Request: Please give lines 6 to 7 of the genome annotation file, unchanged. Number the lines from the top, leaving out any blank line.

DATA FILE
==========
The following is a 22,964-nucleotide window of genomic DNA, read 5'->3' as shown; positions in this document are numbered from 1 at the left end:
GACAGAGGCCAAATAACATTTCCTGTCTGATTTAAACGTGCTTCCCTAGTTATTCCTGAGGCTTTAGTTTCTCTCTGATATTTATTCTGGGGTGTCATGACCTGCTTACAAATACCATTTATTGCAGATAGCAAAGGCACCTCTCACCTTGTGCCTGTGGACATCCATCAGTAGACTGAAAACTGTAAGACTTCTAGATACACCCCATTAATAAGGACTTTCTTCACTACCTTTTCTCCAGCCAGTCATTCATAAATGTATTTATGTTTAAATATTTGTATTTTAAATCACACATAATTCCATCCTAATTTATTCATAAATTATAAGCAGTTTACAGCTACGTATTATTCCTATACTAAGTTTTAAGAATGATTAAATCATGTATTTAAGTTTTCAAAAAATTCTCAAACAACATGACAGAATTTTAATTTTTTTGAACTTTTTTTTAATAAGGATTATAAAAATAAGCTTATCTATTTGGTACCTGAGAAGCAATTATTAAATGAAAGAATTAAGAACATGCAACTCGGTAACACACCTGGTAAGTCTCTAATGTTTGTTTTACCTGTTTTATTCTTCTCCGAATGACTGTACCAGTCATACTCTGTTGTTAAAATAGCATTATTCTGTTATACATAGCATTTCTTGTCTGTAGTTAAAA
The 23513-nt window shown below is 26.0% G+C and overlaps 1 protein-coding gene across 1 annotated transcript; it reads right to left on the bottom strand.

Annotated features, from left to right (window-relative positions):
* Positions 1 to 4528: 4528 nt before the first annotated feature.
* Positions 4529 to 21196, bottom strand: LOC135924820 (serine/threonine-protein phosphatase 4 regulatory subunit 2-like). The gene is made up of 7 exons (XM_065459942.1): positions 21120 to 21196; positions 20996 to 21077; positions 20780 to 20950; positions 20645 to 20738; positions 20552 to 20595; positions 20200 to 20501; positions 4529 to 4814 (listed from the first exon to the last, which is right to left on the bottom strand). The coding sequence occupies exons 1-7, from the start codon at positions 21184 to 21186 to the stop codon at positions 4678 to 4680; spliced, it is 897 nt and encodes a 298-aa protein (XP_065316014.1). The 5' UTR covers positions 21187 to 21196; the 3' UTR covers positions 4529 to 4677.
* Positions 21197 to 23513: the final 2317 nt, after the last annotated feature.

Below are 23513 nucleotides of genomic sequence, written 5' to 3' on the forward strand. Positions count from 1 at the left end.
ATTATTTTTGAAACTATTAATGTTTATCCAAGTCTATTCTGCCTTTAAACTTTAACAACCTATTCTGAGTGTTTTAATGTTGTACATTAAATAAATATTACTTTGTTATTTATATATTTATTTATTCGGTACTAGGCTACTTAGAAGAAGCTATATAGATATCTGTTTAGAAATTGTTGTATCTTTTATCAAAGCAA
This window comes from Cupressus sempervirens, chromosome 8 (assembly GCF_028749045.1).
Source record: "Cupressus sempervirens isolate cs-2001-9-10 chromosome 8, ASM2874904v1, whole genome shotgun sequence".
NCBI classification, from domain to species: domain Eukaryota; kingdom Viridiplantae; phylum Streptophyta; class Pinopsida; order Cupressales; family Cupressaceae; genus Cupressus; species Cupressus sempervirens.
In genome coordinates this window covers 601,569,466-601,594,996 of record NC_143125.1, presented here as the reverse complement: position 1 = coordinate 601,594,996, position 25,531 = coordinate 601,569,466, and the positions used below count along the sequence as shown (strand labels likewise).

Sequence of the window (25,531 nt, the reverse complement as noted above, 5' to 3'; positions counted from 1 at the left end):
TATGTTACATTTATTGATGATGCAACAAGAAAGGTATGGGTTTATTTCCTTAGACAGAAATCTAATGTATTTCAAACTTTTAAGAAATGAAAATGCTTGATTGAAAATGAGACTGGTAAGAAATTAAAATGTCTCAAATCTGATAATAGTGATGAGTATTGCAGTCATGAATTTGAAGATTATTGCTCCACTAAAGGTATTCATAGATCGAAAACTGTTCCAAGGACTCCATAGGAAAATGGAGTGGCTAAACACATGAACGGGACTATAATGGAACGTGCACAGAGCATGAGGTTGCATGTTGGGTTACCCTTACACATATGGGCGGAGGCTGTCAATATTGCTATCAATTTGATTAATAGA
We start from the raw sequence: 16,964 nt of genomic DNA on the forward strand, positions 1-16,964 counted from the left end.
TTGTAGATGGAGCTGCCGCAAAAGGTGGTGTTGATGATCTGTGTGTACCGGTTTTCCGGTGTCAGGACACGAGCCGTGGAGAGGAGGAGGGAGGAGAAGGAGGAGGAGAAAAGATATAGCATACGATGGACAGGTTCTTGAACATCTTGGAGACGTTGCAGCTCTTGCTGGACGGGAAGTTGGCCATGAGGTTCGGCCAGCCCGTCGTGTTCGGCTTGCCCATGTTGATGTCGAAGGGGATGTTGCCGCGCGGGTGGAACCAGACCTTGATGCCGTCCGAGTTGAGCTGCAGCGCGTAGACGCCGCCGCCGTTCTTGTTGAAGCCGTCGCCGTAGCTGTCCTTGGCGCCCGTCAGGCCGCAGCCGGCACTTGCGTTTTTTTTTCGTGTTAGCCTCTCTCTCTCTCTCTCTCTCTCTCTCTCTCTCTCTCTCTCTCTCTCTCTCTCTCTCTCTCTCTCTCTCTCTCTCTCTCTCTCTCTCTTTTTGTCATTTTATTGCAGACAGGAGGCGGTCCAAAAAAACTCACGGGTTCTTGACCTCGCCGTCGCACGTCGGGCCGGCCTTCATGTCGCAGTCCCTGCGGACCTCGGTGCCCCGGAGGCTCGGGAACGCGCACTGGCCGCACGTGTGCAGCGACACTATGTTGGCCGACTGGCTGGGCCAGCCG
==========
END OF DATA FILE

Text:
* Positions 4529 to 21196, bottom strand: LOC135924820 (serine/threonine-protein phosphatase 4 regulatory subunit 2-like). The gene is made up of 7 exons (XM_065459942.1): positions 21120 to 21196; positions 20996 to 21077; positions 20780 to 20950; positions 20645 to 20738; positions 20552 to 20595; positions 20200 to 20501; positions 4529 to 4814 (listed from the first exon to the last, which is right to left on the bottom strand). The coding sequence occupies exons 1-7, from the start codon at positions 21184 to 21186 to the stop codon at positions 4678 to 4680; spliced, it is 897 nt and encodes a 298-aa protein (XP_065316014.1). The 5' UTR covers positions 21187 to 21196; the 3' UTR covers positions 4529 to 4677.
* Positions 21197 to 23513: the final 2317 nt, after the last annotated feature.